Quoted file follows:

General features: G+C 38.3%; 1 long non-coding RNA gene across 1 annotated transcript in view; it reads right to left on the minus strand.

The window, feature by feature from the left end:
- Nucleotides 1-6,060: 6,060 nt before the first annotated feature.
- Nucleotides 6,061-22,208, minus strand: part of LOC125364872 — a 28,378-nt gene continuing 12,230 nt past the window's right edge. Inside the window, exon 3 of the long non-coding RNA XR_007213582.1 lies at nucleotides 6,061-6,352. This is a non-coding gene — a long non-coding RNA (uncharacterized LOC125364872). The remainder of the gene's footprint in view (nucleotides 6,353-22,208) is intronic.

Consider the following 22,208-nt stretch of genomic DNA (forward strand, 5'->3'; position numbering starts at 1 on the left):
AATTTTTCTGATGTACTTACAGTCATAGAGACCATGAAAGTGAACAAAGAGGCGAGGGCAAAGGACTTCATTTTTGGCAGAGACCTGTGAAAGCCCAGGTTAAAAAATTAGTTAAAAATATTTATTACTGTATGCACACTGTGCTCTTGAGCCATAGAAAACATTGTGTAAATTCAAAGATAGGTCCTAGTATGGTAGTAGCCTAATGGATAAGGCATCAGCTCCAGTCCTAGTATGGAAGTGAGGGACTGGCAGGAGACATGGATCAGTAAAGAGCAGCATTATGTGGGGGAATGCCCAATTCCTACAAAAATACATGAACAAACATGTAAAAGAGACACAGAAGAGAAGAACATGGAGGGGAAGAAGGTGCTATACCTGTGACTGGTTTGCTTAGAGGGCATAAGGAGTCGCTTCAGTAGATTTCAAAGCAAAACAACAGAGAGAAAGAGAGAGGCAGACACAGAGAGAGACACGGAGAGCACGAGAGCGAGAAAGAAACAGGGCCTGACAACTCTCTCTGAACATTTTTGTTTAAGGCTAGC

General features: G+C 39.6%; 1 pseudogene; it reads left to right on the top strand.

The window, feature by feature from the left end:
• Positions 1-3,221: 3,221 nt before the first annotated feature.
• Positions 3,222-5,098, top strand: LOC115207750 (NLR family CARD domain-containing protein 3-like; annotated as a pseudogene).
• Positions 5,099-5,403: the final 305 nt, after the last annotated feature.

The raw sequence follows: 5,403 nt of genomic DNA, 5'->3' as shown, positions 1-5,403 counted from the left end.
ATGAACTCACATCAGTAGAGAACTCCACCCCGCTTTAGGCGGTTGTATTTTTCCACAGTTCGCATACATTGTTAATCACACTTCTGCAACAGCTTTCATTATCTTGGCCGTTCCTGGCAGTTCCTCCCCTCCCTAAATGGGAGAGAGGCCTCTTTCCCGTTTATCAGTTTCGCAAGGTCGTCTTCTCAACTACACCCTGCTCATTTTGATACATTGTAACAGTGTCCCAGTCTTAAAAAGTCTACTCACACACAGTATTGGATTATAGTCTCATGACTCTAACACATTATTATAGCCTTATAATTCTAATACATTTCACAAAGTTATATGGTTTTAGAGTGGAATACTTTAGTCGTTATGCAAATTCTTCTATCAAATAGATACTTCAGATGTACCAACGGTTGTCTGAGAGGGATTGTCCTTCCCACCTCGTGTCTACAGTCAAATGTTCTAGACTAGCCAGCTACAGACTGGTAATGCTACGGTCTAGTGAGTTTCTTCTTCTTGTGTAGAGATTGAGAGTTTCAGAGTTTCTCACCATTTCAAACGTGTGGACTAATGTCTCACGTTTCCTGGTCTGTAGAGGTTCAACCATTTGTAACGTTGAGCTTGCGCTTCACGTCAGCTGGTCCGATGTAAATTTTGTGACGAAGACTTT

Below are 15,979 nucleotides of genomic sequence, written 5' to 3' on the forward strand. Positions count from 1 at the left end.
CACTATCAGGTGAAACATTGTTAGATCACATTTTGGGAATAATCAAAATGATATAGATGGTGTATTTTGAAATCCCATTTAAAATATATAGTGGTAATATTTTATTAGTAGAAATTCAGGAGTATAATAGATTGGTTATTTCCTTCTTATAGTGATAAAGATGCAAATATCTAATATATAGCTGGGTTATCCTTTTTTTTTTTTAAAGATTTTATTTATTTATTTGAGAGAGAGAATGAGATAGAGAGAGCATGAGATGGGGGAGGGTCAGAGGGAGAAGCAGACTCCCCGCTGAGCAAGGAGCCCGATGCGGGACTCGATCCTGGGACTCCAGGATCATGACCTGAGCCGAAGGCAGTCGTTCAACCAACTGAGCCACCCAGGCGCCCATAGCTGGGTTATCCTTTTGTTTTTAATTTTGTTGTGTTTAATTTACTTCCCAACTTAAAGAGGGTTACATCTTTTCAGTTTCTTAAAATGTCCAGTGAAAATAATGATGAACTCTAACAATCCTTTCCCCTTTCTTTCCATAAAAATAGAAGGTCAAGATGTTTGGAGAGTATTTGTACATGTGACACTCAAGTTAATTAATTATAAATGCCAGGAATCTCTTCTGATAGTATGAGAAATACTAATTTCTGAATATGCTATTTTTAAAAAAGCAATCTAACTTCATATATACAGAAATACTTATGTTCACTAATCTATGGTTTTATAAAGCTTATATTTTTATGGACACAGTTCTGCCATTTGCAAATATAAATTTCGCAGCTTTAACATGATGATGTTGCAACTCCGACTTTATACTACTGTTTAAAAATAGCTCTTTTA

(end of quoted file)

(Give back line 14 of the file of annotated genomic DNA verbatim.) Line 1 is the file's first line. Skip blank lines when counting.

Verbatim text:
Below are 15,979 nucleotides of genomic sequence, written 5' to 3' on the forward strand. Positions count from 1 at the left end.